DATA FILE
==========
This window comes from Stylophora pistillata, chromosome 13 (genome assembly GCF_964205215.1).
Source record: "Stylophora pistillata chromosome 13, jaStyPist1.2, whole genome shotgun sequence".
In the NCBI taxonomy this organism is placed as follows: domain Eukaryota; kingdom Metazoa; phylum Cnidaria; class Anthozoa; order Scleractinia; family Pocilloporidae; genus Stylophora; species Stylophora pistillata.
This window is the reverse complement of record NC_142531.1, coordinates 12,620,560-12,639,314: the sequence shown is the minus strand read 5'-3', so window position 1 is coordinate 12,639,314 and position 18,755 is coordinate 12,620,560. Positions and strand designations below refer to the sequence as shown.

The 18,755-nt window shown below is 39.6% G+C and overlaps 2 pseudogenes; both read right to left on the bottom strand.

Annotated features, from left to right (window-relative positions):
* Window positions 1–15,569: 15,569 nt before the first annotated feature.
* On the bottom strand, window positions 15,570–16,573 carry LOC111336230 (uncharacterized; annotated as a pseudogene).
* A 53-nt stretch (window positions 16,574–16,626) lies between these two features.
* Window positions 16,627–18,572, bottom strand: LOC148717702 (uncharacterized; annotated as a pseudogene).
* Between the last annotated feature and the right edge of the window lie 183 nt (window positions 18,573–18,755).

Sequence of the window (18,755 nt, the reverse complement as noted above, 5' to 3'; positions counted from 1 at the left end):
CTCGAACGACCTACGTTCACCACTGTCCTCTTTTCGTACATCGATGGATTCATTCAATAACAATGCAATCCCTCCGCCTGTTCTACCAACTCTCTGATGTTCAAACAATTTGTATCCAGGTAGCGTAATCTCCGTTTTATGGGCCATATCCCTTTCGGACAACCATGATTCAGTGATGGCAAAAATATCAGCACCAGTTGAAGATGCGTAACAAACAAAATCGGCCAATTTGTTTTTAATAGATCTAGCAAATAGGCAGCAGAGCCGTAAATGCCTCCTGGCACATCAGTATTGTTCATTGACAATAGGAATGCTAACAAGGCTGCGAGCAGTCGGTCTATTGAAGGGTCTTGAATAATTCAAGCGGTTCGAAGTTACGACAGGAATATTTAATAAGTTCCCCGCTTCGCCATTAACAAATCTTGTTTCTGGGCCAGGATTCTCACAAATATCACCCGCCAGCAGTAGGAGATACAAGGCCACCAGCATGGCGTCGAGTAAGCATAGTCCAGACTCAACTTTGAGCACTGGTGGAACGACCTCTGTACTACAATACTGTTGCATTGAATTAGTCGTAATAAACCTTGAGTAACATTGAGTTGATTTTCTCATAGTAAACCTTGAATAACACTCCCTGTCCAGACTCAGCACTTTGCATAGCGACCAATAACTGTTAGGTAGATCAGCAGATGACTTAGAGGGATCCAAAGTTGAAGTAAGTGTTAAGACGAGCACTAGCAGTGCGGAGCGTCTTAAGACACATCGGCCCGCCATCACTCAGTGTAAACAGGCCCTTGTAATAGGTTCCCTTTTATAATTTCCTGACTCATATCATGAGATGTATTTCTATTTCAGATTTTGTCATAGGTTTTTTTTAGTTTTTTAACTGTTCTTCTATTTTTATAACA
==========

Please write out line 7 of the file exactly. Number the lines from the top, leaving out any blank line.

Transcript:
* Window positions 1–15,569: 15,569 nt before the first annotated feature.